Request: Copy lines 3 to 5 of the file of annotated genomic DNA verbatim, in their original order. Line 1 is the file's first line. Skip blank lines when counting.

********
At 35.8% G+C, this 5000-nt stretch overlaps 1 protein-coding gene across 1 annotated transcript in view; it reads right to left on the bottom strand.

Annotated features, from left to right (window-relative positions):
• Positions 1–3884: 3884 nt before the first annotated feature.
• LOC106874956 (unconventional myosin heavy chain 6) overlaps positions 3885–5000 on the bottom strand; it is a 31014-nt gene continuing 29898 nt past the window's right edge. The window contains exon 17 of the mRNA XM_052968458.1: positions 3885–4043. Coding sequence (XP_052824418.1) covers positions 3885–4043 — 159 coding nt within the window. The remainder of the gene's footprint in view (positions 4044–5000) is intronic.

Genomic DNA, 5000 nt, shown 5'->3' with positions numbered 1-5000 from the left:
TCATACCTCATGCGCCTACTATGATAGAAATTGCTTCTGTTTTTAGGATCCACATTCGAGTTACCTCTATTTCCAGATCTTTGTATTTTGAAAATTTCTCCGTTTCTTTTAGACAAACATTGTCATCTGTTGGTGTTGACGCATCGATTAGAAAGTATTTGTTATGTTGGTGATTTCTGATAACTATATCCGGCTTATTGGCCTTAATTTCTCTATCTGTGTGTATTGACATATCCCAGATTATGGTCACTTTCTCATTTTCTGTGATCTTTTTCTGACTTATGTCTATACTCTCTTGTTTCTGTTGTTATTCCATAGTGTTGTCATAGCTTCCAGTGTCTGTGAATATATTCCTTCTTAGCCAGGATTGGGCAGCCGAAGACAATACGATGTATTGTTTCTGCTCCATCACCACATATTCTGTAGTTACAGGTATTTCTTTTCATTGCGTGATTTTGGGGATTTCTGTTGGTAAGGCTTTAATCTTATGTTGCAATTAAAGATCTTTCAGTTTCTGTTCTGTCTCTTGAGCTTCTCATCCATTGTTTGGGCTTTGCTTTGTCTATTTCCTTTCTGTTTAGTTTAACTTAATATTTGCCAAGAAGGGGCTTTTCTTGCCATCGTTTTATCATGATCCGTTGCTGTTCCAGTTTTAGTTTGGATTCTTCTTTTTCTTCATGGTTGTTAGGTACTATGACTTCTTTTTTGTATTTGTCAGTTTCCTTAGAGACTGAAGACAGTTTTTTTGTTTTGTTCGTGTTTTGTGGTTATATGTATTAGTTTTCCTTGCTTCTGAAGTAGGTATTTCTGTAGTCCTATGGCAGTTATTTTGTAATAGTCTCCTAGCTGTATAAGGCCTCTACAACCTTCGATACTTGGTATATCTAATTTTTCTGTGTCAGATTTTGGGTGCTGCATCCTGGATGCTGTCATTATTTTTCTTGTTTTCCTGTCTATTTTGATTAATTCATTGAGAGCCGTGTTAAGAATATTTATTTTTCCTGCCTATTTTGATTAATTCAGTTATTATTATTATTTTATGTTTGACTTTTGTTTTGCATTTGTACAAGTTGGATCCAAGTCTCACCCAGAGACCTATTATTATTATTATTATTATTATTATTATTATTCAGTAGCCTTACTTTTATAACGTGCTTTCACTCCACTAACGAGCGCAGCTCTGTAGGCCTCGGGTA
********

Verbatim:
• Positions 1–3884: 3884 nt before the first annotated feature.
• LOC106874956 (unconventional myosin heavy chain 6) overlaps positions 3885–5000 on the bottom strand; it is a 31014-nt gene continuing 29898 nt past the window's right edge. The window contains exon 17 of the mRNA XM_052968458.1: positions 3885–4043. Coding sequence (XP_052824418.1) covers positions 3885–4043 — 159 coding nt within the window. The remainder of the gene's footprint in view (positions 4044–5000) is intronic.

Genomic DNA, 5000 nt, shown 5'->3' with positions numbered 1-5000 from the left: